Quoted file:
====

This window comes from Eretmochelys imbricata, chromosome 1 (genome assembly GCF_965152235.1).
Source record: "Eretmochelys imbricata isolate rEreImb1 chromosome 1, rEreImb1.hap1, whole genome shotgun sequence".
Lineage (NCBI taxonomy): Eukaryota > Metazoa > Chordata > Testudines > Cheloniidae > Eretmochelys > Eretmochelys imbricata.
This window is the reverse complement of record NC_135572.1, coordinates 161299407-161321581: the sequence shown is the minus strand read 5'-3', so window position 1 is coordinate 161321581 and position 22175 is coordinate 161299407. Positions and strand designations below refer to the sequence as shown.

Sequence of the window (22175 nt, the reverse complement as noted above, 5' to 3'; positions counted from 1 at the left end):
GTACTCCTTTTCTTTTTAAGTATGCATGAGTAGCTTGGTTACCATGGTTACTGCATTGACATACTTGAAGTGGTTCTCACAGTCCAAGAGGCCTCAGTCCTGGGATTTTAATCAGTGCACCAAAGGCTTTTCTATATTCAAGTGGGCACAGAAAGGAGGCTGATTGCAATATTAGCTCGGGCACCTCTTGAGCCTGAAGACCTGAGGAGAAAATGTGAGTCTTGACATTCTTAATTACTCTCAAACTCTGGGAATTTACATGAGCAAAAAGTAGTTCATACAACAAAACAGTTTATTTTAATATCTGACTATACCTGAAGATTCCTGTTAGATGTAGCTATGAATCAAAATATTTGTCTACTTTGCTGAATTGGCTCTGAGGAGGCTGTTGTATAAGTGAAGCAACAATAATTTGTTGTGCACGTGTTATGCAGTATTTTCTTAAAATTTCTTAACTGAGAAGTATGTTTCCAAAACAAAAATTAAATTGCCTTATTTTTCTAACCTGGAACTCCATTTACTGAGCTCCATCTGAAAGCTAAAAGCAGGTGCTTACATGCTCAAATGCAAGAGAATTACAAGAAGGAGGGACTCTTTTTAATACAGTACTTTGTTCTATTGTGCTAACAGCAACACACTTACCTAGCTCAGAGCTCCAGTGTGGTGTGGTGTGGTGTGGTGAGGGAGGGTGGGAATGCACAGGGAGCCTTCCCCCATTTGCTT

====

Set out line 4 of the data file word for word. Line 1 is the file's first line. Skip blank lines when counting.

This window is the reverse complement of record NC_135572.1, coordinates 161299407-161321581: the sequence shown is the minus strand read 5'-3', so window position 1 is coordinate 161321581 and position 22175 is coordinate 161299407. Positions and strand designations below refer to the sequence as shown.